WE WORK OUR WAY along the outermost edge of the Unchanged exclusion zone, either just inside or just outside the boundary depending on whose map you're looking at. It's been uncomfortably quiet out here, and we've seen only a handful of other fighters since splitting from the others back at the school. Here, though, things suddenly feel different. Paul and I make our way quickly through the ruins of a sprawling college campus, moving away from the collapsing, battle-damaged buildings, then climbing up a number of terraced soccer fields, stacked like hugely oversized steps. From the farthest edge of the uppermost playing field we're able to look out over a huge swathe of the exclusion zone. In the distance I can just about make out the area of town where Lizzie's sister lived, and I can see all the way across the wide stretch of no-man's-land to the heart of the enemy refugee camp, too. But it's what's directly below us that is of more immediate interest. We're overlooking what's left of St. James's Hospital, and it's crawling with activity. Our fighters are all over it like ants over forgotten food.
"What do you reckon?"
Paul shrugs his shoulders. "Got to be a reason for them being here," he answers, and before I can speak again, he crawls through a hole in a section of chain-link fence and starts running down a steep, grassy slope toward the hospital.
I try to resist for a second and force myself to concentrate on finding Ellis, but then I think about the fact that there must be Unchanged close by, and the temptation becomes too strong to suppress. My mouth begins to water as I sprint down the hill after Paul, desperate to get down to the hospital and start killing. I hear gunfire as I start to run, a sure sign that the enemy is close. Suddenly all I can think about is satisfying my hunger and ending Unchanged lives.
The main hospital entrance has been partially demolished, the automatic doors stuck midway through opening, their metal frames buckled. As I catch up with Paul he's looking for a way around what's left of this part of the site. It sounds like most of the heavy fighting is concentrated around the parking lots and the other buildings at the far end of the complex.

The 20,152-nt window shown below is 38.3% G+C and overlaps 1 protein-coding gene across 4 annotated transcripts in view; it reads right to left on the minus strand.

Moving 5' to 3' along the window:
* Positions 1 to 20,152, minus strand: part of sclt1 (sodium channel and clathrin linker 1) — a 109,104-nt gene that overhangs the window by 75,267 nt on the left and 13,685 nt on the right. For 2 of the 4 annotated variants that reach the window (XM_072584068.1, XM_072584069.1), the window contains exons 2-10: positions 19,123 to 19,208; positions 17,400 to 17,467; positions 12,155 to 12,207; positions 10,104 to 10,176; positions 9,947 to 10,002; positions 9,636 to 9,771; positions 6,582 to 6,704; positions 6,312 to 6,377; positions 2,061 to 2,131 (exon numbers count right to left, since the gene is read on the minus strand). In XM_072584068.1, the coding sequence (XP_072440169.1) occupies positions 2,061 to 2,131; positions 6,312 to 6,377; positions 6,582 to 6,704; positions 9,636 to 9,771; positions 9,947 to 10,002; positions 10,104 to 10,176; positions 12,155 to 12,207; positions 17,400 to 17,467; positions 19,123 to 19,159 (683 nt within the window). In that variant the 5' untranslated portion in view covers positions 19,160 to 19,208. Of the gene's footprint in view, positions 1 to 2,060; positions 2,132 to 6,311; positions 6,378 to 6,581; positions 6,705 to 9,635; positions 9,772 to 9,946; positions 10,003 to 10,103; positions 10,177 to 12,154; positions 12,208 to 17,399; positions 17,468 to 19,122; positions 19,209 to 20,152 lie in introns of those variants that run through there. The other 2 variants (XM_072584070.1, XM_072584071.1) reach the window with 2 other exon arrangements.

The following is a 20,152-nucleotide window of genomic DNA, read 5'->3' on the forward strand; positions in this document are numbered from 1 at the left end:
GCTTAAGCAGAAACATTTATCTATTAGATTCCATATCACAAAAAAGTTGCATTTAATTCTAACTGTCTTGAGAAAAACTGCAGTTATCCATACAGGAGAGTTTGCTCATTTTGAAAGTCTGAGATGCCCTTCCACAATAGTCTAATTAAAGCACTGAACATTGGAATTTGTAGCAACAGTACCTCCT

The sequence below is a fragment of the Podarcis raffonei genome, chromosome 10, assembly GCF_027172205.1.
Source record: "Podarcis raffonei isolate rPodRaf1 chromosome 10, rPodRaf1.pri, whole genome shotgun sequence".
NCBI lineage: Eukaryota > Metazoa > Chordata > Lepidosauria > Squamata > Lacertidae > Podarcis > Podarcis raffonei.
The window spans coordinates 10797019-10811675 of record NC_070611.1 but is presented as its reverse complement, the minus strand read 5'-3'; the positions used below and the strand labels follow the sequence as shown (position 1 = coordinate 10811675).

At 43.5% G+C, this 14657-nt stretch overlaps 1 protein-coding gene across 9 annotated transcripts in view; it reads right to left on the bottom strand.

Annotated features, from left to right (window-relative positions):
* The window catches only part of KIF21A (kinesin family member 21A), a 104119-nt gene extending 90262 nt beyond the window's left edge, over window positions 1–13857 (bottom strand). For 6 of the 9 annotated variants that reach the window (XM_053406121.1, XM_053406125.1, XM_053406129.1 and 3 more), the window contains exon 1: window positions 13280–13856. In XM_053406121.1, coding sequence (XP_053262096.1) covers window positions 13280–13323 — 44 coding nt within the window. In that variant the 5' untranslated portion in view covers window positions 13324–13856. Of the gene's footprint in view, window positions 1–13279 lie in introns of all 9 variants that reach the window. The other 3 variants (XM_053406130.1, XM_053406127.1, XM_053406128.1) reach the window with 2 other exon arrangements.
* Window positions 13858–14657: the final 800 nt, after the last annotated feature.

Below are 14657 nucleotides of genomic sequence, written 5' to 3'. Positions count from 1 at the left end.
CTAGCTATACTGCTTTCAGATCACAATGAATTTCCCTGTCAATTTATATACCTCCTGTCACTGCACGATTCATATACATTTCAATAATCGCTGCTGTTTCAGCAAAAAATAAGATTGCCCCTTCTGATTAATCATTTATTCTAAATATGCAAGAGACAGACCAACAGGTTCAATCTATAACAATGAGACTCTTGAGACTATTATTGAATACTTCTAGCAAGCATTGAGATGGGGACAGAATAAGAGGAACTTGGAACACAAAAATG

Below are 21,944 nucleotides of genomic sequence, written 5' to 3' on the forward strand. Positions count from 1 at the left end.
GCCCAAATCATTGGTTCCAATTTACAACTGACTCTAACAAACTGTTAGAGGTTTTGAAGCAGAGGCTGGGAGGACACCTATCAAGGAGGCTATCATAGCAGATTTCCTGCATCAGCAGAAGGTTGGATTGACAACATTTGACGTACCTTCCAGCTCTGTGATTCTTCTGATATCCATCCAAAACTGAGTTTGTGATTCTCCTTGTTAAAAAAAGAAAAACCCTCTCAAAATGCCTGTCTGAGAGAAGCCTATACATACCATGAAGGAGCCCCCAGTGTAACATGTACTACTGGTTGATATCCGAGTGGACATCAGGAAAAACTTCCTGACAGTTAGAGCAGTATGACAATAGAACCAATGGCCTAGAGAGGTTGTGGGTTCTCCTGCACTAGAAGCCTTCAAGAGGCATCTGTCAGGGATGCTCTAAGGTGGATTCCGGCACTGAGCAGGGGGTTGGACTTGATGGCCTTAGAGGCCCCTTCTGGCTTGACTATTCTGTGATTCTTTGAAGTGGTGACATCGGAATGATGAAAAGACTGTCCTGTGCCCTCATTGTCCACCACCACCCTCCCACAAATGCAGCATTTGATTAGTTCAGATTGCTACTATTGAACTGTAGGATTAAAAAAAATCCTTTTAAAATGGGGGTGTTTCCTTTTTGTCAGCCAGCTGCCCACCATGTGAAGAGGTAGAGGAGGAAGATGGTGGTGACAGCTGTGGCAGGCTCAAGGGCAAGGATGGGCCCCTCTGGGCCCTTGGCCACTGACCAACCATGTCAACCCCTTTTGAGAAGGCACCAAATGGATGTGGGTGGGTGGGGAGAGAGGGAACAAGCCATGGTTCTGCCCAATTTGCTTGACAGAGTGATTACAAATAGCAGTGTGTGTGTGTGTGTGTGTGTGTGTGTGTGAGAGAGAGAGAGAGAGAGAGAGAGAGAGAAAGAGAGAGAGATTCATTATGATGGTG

"Cut straight through," I suggest as I squeeze through the gap in the doors. He follows me as we head down a long corridor that has somehow remained surprisingly white and clean and that even now still has the faintest tang of antiseptic in the air. The building feels vast and empty, and our footsteps echo as we run along the hard marble floor toward the battle. A huge, dark, zigzagging crack in one of the walls makes me question my decision to come this way momentarily, but it's too late now and it's worth the risk. We're nearing the fighting. We're closing in on the enemy.
I burst through a set of swinging double doors, then stop at a staircase. Instinct tells me to head down, but the way through is blocked by fallen rubble from a collapsed wall. Paul doesn't wait, deciding quickly to head up and work his way around whatever damage he finds up there. I follow him through more doors, then along another, much shorter corridor, which ends with a sharp right-hand turn. We instinctively slow down when we enter a ward filled with corpses. I start to wonder whether these well-decayed people were just abandoned and forgotten when the war began, but a closer look at their injuries quickly tells me that wasn't the case. A skeletal woman has been skewered with the metal support that once held her intravenous drip, the stained and tattered threads of her flapping nightgown still wrapped around her shoulders. Sitting on the floor to my left, the withered husk of an old man is slumped with his legs apart. There's a vertical scar in the middle of his badly discolored chest, running in almost a straight line down from just below the level of his sagging nipples. At the bottom of the scar, right where his navel would have been, the wound has been forced open and his innards pulled out. This guy's been disemboweled by someone with their bare hands. The ingenuity and brutality of whoever did this is breathtaking. These bodies are old, though. Why are people still fighting here today?